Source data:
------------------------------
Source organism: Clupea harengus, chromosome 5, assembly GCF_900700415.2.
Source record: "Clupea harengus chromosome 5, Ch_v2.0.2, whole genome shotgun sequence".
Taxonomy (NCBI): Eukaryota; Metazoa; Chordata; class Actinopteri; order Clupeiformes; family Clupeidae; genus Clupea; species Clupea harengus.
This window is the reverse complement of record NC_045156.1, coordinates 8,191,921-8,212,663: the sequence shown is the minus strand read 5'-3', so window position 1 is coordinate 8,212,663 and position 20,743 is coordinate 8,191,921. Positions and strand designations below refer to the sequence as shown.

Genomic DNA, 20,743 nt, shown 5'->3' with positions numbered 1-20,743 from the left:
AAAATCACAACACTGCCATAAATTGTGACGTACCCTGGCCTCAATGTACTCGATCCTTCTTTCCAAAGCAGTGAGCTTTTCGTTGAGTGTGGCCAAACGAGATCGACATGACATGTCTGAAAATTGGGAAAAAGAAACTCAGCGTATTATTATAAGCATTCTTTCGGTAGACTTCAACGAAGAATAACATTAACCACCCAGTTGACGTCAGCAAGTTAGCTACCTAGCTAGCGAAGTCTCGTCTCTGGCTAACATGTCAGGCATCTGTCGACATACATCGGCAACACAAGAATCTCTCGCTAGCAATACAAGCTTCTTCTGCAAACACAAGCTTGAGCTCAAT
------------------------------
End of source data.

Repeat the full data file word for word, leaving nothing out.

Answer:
Source organism: Clupea harengus, chromosome 5, assembly GCF_900700415.2.
Source record: "Clupea harengus chromosome 5, Ch_v2.0.2, whole genome shotgun sequence".
Taxonomy (NCBI): Eukaryota; Metazoa; Chordata; class Actinopteri; order Clupeiformes; family Clupeidae; genus Clupea; species Clupea harengus.
This window is the reverse complement of record NC_045156.1, coordinates 8,191,921-8,212,663: the sequence shown is the minus strand read 5'-3', so window position 1 is coordinate 8,212,663 and position 20,743 is coordinate 8,191,921. Positions and strand designations below refer to the sequence as shown.

Genomic DNA, 20,743 nt, shown 5'->3' with positions numbered 1-20,743 from the left:
AAAATCACAACACTGCCATAAATTGTGACGTACCCTGGCCTCAATGTACTCGATCCTTCTTTCCAAAGCAGTGAGCTTTTCGTTGAGTGTGGCCAAACGAGATCGACATGACATGTCTGAAAATTGGGAAAAAGAAACTCAGCGTATTATTATAAGCATTCTTTCGGTAGACTTCAACGAAGAATAACATTAACCACCCAGTTGACGTCAGCAAGTTAGCTACCTAGCTAGCGAAGTCTCGTCTCTGGCTAACATGTCAGGCATCTGTCGACATACATCGGCAACACAAGAATCTCTCGCTAGCAATACAAGCTTCTTCTGCAAACACAAGCTTGAGCTCAAT